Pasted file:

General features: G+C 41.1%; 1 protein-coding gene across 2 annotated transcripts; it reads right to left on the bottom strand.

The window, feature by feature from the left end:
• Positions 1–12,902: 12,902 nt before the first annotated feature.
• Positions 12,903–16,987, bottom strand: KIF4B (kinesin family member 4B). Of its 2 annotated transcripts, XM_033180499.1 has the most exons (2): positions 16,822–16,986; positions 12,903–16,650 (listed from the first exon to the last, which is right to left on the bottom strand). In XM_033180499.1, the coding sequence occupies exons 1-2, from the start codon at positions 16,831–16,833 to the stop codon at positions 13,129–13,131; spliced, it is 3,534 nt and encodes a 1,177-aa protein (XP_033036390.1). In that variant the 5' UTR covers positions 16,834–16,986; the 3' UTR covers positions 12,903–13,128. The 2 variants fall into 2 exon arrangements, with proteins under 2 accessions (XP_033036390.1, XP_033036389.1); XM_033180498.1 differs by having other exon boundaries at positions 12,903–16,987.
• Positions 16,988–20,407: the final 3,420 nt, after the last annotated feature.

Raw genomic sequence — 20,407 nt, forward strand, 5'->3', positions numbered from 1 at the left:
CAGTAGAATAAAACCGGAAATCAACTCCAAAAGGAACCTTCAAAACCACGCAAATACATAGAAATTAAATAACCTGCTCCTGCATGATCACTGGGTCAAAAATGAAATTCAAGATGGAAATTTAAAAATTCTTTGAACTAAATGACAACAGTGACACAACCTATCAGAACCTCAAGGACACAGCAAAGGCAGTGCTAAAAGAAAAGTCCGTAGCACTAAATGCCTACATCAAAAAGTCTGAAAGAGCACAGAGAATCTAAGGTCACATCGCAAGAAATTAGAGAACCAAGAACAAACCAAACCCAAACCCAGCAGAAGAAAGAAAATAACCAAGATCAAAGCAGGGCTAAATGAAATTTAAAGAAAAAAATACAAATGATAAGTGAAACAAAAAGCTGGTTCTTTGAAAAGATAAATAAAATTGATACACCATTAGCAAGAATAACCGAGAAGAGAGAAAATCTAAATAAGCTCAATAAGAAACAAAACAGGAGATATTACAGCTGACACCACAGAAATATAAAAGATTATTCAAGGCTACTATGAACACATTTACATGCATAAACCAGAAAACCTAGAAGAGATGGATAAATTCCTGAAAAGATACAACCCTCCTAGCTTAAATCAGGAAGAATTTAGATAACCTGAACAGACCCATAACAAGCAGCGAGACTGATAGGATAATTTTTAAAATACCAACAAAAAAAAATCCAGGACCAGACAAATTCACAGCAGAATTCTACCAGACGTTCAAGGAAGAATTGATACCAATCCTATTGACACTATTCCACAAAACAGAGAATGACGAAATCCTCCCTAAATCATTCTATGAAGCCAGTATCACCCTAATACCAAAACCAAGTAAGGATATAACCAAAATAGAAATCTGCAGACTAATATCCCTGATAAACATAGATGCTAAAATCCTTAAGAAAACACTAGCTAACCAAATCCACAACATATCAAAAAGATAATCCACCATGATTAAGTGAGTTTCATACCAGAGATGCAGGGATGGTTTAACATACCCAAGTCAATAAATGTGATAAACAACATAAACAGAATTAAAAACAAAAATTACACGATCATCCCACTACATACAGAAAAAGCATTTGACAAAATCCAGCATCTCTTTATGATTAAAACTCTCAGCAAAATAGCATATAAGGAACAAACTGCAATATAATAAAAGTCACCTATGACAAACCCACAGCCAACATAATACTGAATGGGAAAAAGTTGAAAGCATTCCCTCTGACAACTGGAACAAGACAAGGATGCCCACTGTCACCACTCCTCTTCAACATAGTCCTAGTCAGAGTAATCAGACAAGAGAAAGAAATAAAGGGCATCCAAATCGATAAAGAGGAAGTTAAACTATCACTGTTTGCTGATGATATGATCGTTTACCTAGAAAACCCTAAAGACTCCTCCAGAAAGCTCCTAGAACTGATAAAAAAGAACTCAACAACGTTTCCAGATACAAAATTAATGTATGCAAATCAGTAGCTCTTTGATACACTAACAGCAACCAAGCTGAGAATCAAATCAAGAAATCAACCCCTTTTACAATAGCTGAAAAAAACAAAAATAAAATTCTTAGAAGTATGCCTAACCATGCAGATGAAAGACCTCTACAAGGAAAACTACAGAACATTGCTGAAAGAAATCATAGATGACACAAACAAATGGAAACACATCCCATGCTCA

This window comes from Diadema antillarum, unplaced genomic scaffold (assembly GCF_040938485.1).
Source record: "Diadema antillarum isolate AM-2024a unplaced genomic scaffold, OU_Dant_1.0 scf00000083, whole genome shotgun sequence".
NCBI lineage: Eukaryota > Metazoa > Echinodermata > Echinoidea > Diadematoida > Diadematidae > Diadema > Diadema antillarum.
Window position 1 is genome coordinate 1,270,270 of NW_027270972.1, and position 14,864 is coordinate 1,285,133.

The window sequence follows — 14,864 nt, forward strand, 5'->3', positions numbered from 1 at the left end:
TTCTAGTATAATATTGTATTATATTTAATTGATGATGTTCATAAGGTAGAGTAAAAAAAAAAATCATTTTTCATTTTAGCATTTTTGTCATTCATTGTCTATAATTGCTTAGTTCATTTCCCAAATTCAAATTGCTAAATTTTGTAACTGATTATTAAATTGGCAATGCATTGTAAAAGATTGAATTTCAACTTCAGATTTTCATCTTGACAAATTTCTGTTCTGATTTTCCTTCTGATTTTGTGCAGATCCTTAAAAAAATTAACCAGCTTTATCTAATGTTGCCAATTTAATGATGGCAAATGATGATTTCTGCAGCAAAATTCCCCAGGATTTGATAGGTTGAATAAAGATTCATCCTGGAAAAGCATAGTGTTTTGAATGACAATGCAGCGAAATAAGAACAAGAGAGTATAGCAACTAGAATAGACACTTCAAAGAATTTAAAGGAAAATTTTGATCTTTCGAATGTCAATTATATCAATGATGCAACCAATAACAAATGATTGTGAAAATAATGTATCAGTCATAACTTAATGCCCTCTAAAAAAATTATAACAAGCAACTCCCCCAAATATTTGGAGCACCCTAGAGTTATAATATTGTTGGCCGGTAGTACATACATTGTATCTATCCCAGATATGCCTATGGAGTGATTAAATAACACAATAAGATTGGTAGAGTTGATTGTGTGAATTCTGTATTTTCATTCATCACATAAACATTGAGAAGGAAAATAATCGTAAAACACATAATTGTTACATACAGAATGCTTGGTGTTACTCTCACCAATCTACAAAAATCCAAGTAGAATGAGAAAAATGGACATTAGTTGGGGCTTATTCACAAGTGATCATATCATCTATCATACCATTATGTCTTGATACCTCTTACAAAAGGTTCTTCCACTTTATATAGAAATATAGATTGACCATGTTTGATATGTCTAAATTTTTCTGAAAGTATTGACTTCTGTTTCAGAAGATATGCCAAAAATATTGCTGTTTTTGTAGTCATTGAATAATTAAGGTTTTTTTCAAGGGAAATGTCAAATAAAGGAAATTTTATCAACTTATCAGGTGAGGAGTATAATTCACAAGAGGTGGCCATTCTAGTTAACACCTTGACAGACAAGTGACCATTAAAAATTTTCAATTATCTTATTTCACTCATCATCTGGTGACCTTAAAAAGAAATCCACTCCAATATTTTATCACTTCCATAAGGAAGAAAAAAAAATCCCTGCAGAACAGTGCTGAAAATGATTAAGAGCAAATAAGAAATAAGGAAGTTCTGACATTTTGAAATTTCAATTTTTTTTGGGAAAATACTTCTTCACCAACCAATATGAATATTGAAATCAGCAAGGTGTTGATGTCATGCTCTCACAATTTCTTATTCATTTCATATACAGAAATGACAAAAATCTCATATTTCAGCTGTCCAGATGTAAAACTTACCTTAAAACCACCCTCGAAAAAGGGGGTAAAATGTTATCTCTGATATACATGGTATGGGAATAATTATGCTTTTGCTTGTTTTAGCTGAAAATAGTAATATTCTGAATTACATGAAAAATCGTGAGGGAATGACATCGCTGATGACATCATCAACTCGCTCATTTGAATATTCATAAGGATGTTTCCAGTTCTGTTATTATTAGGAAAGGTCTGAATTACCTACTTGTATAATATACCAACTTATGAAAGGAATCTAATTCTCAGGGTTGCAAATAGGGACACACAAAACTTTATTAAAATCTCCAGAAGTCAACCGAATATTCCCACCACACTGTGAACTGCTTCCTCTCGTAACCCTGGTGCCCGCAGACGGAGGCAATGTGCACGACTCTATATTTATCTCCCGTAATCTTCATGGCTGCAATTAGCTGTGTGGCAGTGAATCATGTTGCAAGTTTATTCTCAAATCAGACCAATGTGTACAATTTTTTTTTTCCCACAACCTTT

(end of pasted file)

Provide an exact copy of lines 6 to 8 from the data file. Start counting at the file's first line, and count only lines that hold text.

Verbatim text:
Raw genomic sequence — 20,407 nt, forward strand, 5'->3', positions numbered from 1 at the left:
CAGTAGAATAAAACCGGAAATCAACTCCAAAAGGAACCTTCAAAACCACGCAAATACATAGAAATTAAATAACCTGCTCCTGCATGATCACTGGGTCAAAAATGAAATTCAAGATGGAAATTTAAAAATTCTTTGAACTAAATGACAACAGTGACACAACCTATCAGAACCTCAAGGACACAGCAAAGGCAGTGCTAAAAGAAAAGTCCGTAGCACTAAATGCCTACATCAAAAAGTCTGAAAGAGCACAGAGAATCTAAGGTCACATCGCAAGAAATTAGAGAACCAAGAACAAACCAAACCCAAACCCAGCAGAAGAAAGAAAATAACCAAGATCAAAGCAGGGCTAAATGAAATTTAAAGAAAAAAATACAAATGATAAGTGAAACAAAAAGCTGGTTCTTTGAAAAGATAAATAAAATTGATACACCATTAGCAAGAATAACCGAGAAGAGAGAAAATCTAAATAAGCTCAATAAGAAACAAAACAGGAGATATTACAGCTGACACCACAGAAATATAAAAGATTATTCAAGGCTACTATGAACACATTTACATGCATAAACCAGAAAACCTAGAAGAGATGGATAAATTCCTGAAAAGATACAACCCTCCTAGCTTAAATCAGGAAGAATTTAGATAACCTGAACAGACCCATAACAAGCAGCGAGACTGATAGGATAATTTTTAAAATACCAACAAAAAAAAATCCAGGACCAGACAAATTCACAGCAGAATTCTACCAGACGTTCAAGGAAGAATTGATACCAATCCTATTGACACTATTCCACAAAACAGAGAATGACGAAATCCTCCCTAAATCATTCTATGAAGCCAGTATCACCCTAATACCAAAACCAAGTAAGGATATAACCAAAATAGAAATCTGCAGACTAATATCCCTGATAAACATAGATGCTAAAATCCTTAAGAAAACACTAGCTAACCAAATCCACAACATATCAAAAAGATAATCCACCATGATTAAGTGAGTTTCATACCAGAGATGCAGGGATGGTTTAACATACCCAAGTCAATAAATGTGATAAACAACATAAACAGAATTAAAAACAAAAATTACACGATCATCCCACTACATACAGAAAAAGCATTTGACAAAATCCAGCATCTCTTTATGATTAAAACTCTCAGCAAAATAGCATATAAGGAACAAACTGCAATATAATAAAAGTCACCTATGACAAACCCACAGCCAACATAATACTGAATGGGAAAAAGTTGAAAGCATTCCCTCTGACAACTGGAACAAGACAAGGATGCCCACTGTCACCACTCCTCTTCAACATAGTCCTAGTCAGAGTAATCAGACAAGAGAAAGAAATAAAGGGCATCCAAATCGATAAAGAGGAAGTTAAACTATCACTGTTTGCTGATGATATGATCGTTTACCTAGAAAACCCTAAAGACTCCTCCAGAAAGCTCCTAGAACTGATAAAAAAGAACTCAACAACGTTTCCAGATACAAAATTAATGTATGCAAATCAGTAGCTCTTTGATACACTAACAGCAACCAAGCTGAGAATCAAATCAAGAAATCAACCCCTTTTACAATAGCTGAAAAAAACAAAAATAAAATTCTTAGAAGTATGCCTAACCATGCAGATGAAAGACCTCTACAAGGAAAACTACAGAACATTGCTGAAAGAAATCATAGATGACACAAACAAATGGAAACACATCCCATGCTCA

This window comes from Diadema antillarum, unplaced genomic scaffold (assembly GCF_040938485.1).